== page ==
Lewis's journal entry for 18 August 1805, opened on a new phase in the Corps of Discovery's odyssey. It began with Clark's departure that morning to explore the headwaters of the Columbia, while Lewis began preparations for portaging the Corps' baggage across the "dividing ridge" from Camp Fortuate into the valley that the Sacagawea's people, the Shoshones, called home. Drouillard shot a deer; another man trapped a beaver; a net was set to catch some trout. Lewis's pen then abruptly moved on into a 164-word meditation that has challenged students of the expedition since 1893, when Elliott Coues first quoted it in a footnote to Nicholas Biddle's paraphrase of the journals (1814), from which the editor himself, perhaps unable to make sense of it, had omitted it.
Coues read this in the light of historical hindsight as a "sadly interesting passage, . . . when we remember how near the young nobleman was to his tragic end."1 The same general interpretation has largely prevailed ever since. It has been remembered as "the most gloomy self-examination of the entire journal," and "a passage of unreasonable melancholy," of poignant sadness and self-doubt.2 But there is nothing in Lewis's words that links them directly with his suicide.
It is true that, faced with the certainty of the expedition's collapse without the Shoshones' help, he had recently acted with a conspicuous lack of probity in his dealings with them. At Cameahwait's village on the fourteenth and fifteenth of August, 1805, he had won the young chief's loyalty and promise of assistance by assuring him that white traders would soon arrive to sell them the guns they needed. Then, back at the forks of the Jefferson on the sixteenth, with Clark and his party nowhere in sight or earshot, and with the Indians' resolve beginning to weaken, he had duped them into waiting a little longer for Clark and his contingent to appear. He did so by taking advantage of their unfamiliarity with pencil, paper, or written words. He faked a long-distance communication, ostensibly between himself and Clark. Invoking Indian jargon via Drouillard's eloquent signing, he referred to Clark as "my brother Chief." He sent Drouillard and a Shoshone volunteer to retrieve the note he had left for Clark on a stake by the river, then proceeded to "read it" to Cameahwait and his followers as if it were Clark's answer, improvising it on the fly. Clark was "just below the mountains and was coming on slowly up," he related. Moreover, Lewis continued, if the Shoshone chief didn't believe the message was from him, Lewis should send one of his own men, with an Indian as a witness, down the river to meet him.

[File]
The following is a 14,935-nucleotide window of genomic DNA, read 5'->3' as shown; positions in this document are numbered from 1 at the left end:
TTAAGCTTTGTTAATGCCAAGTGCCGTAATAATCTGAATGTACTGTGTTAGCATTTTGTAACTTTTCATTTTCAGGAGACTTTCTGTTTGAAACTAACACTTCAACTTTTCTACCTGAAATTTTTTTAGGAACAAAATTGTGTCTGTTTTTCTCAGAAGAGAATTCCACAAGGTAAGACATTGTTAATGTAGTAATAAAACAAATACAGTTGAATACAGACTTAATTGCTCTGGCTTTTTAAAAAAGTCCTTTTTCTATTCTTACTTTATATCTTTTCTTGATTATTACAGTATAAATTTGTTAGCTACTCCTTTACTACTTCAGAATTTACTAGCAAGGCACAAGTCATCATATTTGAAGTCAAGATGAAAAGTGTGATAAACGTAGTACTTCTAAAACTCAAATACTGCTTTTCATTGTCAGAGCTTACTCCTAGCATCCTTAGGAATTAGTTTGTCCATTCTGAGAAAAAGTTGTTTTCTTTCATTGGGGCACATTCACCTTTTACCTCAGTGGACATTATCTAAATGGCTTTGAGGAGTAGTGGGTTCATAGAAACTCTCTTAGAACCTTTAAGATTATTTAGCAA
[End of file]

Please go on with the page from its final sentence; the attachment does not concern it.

Still, some of the Shoshones were restive, and didn't hesitate to say so. Several complained that Cameahwait was "exposing them to danger unnecessarily," and that the white men had "told different stories." Lewis slept fitfully that night, but it all worked out perfectly when the Corps was reunited at noon the next day. He confided to his journal that his ruse using the written messages "set a little awkward" on his mind, but there is nothing in his birthday rumination to suggest that his dishonesty had hurled him into a pit of depression. That might have come up again much later, as our missteps sometimes do. On the contrary, within the fleeting moments of introspection encompassed by the short but intense paragraph he would pen on the 18th, two days later, he was completely detached from his surroundings.
The tone and diction of Lewis's paragraph are totally inconsistent with anything else in that day's events either, nor even with any experiences he had undergone up to that time during the expedition. Nothing in the orders he had received from his Commander-in-Chief explicitly declared that his mission was "to further the happiness of the human race," even though his day-to-day work as an explorer and naturalist would certainly "advance the information of the succeding generation." Moreover, it is a common human impulse to reflect upon the implications of reaching life's midpoint, but Lewis gave no hint that he was in dread of his future. On the surface, at least, he was energized by its possibilities. Even if the inexplicable lapses in his journal-keeping were the results of profound and extended periods of depression, as has been suggested, a vow "to live for mankind, as I have heretofore lived for myself" would hardly have helped that condition.
To the objective and sympathetic reader, Lewis's birthday meditation doesn't sound like a plaint of self-pity or an anguished lamentation. Even though it might have been inspired by an emotional reaction to his recent experiences among the Shoshones, it reads more like a well-rehearsed script drawn from memory, one that he has used before to regain control of himself. A close study of the rest of his journals shows that every time Lewis confronted a crisis, a major disappointment, a temporary frustration, or a momentary danger, he followed this very formula: He wrote down what was troubling him, accepted it with self-assurance or, at the least, resignation,3 and finally took action. In this instance, faced with a premature midlife crisis, he repeats a declaration he has learned by heart: He confesses his misspent moments, then applies one of his typical strategies – "I dash from me the gloomy thought" – and resolves to commit himself thenceforth to empathy and altruism. Any modern psychotherapist will recognize in it a prescription for good mental health: Put the past in perspective; make plans for the future; live in the present.